Georgia football stock report: New offense impressed, but scrimmage had distraction, disappointments
ATHENS — It was only one fall scrimmage, but it was about as big as an one fall scrimmage Kirby Smart has been a part of as a player or coach.
The COVID-19 pandemic wiped out all of Georgia football’s designed spring practice dates and limited offseason work to conditioning sessions, Zoom meetings and walk-through activity.
Finally, on Saturday at Sanford Stadium, Smart and his team were able to play 11-on-11 football in full pads for the first time since their 26-14 win over Baylor on Jan. 1 in the Sugar Bowl.
Smart discussed the scrimmage on a Zoom press conference with select reporters, and impressions and news items trickled out.
Here’s a “Stock Report” on the ups and downs from the Georgia football scrimmage and start of fall camp.
• Todd Monken has established enough of the new offense that the first team was able to thrive against the second-team defense and sustain a drive against the first team defense, per Smart. WR Kearis Jackson said earlier in camp players were playing fast and were where they were supposed to be. Better execution will come with reps and talent, but being assignment-sound and finding early success was a big step.
• Jamie Newman brings promise to the quarterback position, even though it’s an entirely new scheme with new terminology. Newman handled the offense and showed he could make touch throws, a question some had about the rifle-armed graduate transfer from Wake Forest.
• James Cook was not utilized as much the past two seasons as Smart hoped, but Monken does not figure to have that issue. Cook could prove the central figure in UGA’s new offense, as he has improved physically and shown the skillsets to thrive as a ball carrier or receiver.
• Matt Luke has quite an overhaul with four starters departed on the O-Line, but Smart made it clear he has confidence in how Luke is managing this deep, capable unit. The fact the first unit held its own against the UGA defensive front says something.
• The Georgia first-team defense is supposed to be one of the best in program history, but from the sounds of Smart’s report it did not overwhelm a reloaded first-team offense like many might have expected. There were some three-and-outs versus the first-team offense, but not complete domination.
• The Scott Cochran hire drew a great deal of attention and expectation. Cochran obviously impressed Smart enough to get a contract extension through the 2021 season, even though the head coach says special teams are behind schedule, just like the offense and defense.
• George Pickens remains a gifted receiver who might be the best in the SEC with Sunday’s report that LSU’s Ja’Marr Chase is opting out to go pro. Pickens played well enough but continues to have issues containing his emotion, an indication he’s still maturing.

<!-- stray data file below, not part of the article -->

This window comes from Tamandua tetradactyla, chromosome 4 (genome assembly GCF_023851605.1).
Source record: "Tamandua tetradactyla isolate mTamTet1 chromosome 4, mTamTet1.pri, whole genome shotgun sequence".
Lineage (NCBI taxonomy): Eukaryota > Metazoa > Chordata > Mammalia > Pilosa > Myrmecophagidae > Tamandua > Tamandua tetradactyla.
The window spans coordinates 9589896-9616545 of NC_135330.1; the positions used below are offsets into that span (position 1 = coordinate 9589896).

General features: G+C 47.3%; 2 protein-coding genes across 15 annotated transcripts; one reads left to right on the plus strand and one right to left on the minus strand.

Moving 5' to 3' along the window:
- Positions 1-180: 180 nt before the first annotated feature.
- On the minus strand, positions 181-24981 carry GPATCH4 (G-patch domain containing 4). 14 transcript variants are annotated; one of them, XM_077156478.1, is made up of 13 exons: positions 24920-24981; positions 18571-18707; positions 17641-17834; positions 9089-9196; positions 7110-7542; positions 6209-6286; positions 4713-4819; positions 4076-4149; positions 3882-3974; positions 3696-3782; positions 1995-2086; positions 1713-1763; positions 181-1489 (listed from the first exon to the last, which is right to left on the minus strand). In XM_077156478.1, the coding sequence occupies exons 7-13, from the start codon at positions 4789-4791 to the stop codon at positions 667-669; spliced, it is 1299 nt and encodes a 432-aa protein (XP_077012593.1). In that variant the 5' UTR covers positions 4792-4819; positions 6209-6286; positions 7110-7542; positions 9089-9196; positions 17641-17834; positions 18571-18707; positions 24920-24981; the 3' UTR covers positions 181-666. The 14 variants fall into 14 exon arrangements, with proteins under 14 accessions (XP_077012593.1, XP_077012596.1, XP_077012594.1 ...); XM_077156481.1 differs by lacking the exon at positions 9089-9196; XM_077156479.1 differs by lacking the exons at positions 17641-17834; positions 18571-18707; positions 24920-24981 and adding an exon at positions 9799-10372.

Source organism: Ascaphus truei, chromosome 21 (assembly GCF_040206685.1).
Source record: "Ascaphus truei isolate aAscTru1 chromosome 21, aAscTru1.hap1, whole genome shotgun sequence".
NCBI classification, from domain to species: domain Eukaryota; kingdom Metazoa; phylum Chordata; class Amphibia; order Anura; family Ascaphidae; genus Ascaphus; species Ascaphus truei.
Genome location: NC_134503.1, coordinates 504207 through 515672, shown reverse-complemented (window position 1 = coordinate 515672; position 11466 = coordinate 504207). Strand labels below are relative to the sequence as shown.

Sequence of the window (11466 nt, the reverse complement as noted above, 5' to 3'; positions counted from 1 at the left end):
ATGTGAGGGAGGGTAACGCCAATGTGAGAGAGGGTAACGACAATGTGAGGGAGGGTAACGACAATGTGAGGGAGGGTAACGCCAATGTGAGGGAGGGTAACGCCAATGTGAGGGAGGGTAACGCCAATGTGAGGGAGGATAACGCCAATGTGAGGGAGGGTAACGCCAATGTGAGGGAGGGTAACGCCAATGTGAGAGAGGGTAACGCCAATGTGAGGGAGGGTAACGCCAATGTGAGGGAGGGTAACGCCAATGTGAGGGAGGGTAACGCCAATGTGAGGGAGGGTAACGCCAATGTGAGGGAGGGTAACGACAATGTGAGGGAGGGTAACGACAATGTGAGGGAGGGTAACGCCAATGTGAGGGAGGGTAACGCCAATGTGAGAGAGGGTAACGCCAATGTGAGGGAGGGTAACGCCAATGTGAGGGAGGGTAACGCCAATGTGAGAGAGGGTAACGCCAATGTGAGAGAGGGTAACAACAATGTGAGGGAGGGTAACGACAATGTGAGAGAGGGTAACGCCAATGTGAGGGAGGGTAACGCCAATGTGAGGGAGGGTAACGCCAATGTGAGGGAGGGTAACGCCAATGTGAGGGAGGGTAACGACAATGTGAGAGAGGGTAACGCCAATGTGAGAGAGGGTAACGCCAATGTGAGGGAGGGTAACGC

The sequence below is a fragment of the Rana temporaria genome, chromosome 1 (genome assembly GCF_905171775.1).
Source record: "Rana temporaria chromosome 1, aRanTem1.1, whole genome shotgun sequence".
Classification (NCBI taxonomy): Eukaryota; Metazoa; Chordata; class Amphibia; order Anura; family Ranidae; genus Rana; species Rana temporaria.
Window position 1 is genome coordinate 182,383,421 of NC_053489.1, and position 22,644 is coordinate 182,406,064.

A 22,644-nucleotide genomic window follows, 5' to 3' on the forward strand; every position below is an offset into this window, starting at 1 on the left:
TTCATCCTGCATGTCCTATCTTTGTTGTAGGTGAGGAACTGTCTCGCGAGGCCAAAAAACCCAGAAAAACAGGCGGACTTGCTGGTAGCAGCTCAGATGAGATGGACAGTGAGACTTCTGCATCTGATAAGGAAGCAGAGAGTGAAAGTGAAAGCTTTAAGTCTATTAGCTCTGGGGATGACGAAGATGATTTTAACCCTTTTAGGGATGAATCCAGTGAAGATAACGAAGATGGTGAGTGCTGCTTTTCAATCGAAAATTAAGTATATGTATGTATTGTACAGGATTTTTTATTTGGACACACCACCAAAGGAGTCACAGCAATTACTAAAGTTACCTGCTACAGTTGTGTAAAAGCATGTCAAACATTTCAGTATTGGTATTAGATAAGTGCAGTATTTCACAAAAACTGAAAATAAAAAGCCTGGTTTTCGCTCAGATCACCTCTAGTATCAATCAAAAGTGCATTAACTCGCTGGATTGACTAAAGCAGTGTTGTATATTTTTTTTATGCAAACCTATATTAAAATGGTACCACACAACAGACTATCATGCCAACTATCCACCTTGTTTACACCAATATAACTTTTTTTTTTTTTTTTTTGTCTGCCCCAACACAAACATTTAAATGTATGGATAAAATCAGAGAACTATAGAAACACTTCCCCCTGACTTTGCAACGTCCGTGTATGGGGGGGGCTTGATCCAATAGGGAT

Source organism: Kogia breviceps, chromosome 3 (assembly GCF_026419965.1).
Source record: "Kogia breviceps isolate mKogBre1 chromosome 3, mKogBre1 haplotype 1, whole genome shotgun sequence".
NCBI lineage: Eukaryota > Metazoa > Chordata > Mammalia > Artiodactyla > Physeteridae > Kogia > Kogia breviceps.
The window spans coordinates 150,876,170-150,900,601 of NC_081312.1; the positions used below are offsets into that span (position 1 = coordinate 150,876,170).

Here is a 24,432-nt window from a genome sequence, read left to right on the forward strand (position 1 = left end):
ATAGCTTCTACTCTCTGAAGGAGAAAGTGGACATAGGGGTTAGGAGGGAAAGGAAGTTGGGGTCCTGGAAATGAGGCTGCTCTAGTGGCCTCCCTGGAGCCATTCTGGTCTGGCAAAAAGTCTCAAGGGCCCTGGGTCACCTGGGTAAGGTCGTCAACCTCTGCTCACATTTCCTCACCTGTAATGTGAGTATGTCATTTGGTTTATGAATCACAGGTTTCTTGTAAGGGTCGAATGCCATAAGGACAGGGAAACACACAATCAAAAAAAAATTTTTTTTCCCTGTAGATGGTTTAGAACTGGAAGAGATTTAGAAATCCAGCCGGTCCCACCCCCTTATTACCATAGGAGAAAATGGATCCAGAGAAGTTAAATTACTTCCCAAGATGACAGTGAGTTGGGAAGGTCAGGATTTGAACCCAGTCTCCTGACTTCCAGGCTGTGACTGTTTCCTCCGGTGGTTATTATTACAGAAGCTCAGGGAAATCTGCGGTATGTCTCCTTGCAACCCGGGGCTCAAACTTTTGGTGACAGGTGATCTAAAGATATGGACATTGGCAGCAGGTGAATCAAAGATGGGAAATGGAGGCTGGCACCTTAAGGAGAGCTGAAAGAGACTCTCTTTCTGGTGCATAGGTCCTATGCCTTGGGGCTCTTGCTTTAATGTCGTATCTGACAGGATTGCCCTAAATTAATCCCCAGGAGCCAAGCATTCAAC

• The receiving corps showed it could make some plays, including Matt Landers, Demetris Robertson and Kearis Jackson, but Smart said the younger players were hitting a wall. This group is pivotal to the success of the offense, which counts on attention to detail and consistency.
• Team focus and program morale took a hit with some parents and boosters disappointed a former player was allowed to watch the closed scrimmage from within while some player parents and Magill Society Donors were turned away. Smart and UGA were in a tough spot; there was bound to be criticism no matter how the former player’s presence at the private, invitation-only event was handled.
• Linebacker play has come into question. Georgia needs more forced fumbles and interceptions from the corps. Of the three position groups on defense, the linebacker group has the most questions to answer this season from a production standpoint.
• Defensive depth was not what many expected, as Smart explained that explosive offensive running players were the result of defenders not fitting their assigned gaps or playing their roles. For the Georgia defense to live up to the standard that was set last season, the second- and third-team players must become assignment sound.
• Smart made the surprising disclosure that practice effort was not good the first week in pads leading up to the scrimmage, saying “We’ve been harping on mental toughness and practice effort, and we really haven’t had good practice effort.” The good news is Smart saw an effort more in line with UGA standards in the scrimmage.
Georgia football Scrimmage One